| Program: || Kansas City Church Community Organization, Kansas City, MO |
| Contact(s): || Warren Adams-Leavitt, Executive Director: (816) 444-5585 |
| Purpose: || To help communities identify and change the systems and structures that perpetuate inequality, poverty and fractured racial relations |
Formed in 1978, the Kansas City Church Community Organization (CCO) is an interfaith federation of congregations organized to improve quality of life in communities. CCO, originally called the Kansas City Organizing Project (KCOP), was initially formed in response to the rapid racial transition and financial disinvestment experienced by Kansas City's southeast neighborhoods. As black families moved in during the mid-1980s, white families moved out. Banks stopped giving loans in the area, insurance rates rose and racial tensions began to increase. At the invitation of religious and community leaders, KCOP was formed to provide residents with the organizational tools and leadership skills to defend and enhance their communities. In 1989, leaders changed the name of the organization after the project began to transition to congregation-based organizing similar to the model used by the Pacific Institute for Community Organization. (PICO, also highlighted by the President's Initiative on Race as a Promising Practice, is a national organizing network with 29 organizations in 65 cities.) CCO's grassroots leadership development brings together people of all races and faiths to work for change.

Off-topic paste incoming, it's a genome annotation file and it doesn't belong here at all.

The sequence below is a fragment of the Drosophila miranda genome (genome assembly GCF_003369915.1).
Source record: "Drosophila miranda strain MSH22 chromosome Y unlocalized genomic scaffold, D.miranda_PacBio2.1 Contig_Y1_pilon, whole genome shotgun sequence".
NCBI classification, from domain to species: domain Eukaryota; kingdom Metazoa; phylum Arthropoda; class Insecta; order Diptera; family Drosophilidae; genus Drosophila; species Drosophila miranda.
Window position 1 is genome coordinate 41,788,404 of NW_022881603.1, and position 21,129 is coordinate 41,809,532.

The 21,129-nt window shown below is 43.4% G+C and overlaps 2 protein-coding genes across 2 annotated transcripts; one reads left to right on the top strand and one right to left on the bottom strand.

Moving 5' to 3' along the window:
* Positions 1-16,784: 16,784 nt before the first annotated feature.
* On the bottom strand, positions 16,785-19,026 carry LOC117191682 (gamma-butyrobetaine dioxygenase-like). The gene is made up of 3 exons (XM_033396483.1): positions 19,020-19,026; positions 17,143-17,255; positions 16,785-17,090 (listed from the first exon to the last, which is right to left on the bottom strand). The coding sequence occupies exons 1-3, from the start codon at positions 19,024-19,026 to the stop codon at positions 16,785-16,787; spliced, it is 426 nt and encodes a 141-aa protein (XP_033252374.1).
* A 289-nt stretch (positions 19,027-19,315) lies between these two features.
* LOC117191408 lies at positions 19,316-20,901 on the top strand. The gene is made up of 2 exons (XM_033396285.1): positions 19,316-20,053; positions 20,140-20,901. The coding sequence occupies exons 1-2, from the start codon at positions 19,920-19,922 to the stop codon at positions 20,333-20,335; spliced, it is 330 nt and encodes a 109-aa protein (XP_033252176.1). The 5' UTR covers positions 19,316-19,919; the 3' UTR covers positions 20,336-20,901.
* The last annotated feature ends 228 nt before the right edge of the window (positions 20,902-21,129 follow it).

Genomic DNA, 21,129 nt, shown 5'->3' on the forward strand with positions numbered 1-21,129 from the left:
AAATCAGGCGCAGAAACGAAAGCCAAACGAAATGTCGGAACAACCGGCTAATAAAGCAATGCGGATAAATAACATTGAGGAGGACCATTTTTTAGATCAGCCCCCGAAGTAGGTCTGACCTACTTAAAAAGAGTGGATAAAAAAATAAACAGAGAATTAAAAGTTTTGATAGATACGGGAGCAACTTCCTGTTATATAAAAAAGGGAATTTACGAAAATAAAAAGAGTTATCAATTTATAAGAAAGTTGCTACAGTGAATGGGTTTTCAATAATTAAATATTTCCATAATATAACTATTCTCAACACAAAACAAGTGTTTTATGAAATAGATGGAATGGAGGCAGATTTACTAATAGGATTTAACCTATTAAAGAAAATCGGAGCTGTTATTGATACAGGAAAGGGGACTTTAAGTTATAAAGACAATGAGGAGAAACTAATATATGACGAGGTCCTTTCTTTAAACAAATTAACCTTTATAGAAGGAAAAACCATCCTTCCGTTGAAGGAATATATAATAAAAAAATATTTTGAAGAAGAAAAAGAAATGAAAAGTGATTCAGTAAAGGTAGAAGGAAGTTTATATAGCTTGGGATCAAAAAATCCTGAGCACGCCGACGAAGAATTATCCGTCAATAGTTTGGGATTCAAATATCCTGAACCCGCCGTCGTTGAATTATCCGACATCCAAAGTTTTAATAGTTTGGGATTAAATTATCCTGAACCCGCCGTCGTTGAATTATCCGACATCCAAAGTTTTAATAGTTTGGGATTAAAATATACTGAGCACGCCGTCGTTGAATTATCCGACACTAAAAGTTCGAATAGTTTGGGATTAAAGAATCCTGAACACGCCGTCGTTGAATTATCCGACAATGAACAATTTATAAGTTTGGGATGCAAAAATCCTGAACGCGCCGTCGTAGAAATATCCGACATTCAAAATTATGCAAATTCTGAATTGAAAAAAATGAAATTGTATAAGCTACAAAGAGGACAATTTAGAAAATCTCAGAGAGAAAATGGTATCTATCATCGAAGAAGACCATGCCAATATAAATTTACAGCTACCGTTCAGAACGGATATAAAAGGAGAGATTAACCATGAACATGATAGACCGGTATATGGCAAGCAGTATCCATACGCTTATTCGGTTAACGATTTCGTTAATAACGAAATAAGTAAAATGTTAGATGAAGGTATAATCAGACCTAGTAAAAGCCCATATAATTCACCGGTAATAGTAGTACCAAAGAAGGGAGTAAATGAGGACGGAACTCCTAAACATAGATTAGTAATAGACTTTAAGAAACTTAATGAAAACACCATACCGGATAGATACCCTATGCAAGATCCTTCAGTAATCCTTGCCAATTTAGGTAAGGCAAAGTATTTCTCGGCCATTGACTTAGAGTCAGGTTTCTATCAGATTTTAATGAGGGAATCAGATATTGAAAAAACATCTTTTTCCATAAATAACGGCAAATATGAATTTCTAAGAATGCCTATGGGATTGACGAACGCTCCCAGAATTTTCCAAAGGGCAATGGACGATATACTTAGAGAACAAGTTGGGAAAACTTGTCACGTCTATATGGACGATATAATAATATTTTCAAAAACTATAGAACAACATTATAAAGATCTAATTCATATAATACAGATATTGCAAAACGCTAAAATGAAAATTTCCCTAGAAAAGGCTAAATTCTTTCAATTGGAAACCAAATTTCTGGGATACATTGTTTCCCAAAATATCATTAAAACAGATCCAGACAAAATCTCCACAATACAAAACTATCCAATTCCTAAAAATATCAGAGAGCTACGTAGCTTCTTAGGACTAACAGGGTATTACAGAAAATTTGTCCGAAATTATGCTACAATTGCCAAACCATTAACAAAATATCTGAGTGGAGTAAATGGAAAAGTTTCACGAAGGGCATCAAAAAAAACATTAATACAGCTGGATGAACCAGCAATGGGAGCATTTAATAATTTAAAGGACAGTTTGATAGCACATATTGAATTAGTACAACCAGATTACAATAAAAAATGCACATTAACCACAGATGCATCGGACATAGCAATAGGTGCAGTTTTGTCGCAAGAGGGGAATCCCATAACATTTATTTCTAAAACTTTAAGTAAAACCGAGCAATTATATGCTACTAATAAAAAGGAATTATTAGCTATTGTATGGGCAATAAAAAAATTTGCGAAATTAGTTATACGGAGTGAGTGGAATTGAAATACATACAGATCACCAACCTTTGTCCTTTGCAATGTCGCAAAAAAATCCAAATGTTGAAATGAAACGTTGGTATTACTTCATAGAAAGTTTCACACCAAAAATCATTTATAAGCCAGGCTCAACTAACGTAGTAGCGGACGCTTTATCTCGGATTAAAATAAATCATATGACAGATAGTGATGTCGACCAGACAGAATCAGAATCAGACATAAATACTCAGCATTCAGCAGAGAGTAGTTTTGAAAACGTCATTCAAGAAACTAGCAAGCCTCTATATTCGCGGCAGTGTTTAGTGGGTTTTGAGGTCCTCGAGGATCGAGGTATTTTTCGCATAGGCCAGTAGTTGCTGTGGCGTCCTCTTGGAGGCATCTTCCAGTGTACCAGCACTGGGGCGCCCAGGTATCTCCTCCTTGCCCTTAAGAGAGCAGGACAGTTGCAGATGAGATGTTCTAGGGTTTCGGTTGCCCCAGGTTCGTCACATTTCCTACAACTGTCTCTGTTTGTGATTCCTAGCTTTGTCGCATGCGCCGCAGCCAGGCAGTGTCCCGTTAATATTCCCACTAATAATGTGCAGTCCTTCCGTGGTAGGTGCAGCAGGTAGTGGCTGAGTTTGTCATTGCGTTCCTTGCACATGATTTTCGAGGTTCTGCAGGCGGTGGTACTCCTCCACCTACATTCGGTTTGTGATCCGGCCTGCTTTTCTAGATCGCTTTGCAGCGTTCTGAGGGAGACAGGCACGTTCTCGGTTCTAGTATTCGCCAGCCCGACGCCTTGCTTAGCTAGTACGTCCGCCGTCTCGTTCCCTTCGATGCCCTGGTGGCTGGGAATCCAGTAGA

Through a disciplined faith-based organizing process, CCO equips participating congregations to reach out into the broader community to listen, identify shared concerns and address pressing issues. In the process, local leaders grow in their abilities and a basis of shared values is affirmed across racial, ethnic and denominational lines. CCO works with individual congregations to develop their ability to solve problems in their communities. Each participating congregation forms a local organizing committee to address concerns in its own community. At the local and citywide level, CCO trains members in several areas: to conduct one-on-one conversations with congregation members and neighbors to build relationships and discover community concerns; to analyze power structures in public and private arenas; to research targeted issues through meetings with officials and other decision-makers; to speak in public, hold press conferences and mobilize the media; to organize and conduct large public meetings; and to negotiate with decision-makers to gain specific measurable commitments to work in partnership with the community.
Outcomes and Significant Accomplishments
CCO's livable neighborhoods campaign, an unprecedented collaboration of diverse neighborhoods, shifted $9.5 million toward neighborhood needs in the 1997 city budget. CCO also negotiated with business owners to save a key commercial development in the black community. CCO has grown from one church in the late 1970s to include 15 congregations of five denominations in 1998. The work of the Kansas City Church Community Organization inspired the development of a sister organization, the Wyandotte Interfaith Sponsoring Council, in neighboring Wyandotte County, Kansas. This council involved over 20 congregations.